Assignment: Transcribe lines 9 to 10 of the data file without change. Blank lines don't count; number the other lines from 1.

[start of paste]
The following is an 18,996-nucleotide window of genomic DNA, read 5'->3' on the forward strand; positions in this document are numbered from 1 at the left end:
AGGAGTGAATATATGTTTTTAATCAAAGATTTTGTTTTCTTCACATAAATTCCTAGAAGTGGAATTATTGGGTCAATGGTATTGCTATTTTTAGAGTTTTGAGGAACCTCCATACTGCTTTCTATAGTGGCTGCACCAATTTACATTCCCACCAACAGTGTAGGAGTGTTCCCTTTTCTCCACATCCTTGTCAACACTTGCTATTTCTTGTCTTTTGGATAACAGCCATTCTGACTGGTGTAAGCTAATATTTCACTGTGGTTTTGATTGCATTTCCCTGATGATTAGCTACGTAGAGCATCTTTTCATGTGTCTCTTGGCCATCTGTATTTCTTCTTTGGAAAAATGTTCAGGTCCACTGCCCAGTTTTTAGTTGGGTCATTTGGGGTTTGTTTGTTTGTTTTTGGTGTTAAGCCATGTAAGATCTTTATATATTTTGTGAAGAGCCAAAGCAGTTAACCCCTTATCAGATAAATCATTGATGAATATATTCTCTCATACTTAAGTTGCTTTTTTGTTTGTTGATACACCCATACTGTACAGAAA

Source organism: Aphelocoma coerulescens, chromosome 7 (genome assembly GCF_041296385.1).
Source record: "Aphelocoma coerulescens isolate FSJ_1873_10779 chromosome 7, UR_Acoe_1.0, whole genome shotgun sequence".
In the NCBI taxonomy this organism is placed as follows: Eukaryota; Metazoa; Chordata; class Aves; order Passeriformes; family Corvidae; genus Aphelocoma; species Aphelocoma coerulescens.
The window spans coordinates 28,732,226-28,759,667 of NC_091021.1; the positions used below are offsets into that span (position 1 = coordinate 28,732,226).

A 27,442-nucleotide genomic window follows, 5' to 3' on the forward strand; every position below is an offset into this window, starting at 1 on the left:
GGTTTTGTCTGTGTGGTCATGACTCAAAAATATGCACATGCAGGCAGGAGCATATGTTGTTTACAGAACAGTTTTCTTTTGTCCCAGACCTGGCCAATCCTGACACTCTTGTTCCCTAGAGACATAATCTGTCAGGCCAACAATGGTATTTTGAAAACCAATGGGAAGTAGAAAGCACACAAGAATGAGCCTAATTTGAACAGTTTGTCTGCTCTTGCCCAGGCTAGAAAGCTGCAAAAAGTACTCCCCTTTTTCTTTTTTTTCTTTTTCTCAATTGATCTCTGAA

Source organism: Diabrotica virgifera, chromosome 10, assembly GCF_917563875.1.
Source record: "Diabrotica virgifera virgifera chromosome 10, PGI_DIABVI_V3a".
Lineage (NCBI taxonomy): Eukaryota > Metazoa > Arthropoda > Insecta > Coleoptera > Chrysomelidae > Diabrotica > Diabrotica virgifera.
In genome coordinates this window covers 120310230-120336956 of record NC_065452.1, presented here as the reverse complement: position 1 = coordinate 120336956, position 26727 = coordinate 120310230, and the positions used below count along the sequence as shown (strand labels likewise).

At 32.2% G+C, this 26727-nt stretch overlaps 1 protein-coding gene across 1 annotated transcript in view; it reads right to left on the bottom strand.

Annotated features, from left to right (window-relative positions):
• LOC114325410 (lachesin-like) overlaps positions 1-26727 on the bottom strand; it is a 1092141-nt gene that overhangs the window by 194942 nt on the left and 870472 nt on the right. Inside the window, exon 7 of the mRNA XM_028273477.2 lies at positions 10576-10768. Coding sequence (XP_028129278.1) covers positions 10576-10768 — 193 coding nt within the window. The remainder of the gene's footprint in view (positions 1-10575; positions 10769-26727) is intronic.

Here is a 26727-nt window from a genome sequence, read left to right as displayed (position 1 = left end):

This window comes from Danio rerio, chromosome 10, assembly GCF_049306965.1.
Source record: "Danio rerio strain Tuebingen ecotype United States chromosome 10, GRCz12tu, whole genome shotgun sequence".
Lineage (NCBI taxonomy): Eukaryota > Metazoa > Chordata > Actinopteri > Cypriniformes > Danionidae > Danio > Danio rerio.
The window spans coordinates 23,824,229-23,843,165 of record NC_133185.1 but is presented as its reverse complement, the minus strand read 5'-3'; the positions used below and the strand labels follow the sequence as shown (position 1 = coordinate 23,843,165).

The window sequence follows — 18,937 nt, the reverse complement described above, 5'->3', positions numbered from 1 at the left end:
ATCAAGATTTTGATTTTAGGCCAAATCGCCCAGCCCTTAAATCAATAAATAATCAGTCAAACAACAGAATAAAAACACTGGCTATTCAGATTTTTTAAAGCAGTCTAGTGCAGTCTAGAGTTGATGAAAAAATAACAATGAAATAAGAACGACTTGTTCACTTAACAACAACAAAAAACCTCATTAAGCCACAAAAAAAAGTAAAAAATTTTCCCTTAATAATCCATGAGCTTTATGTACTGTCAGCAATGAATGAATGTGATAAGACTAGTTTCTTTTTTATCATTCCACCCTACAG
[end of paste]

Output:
Source organism: Diabrotica virgifera, chromosome 10, assembly GCF_917563875.1.
Source record: "Diabrotica virgifera virgifera chromosome 10, PGI_DIABVI_V3a".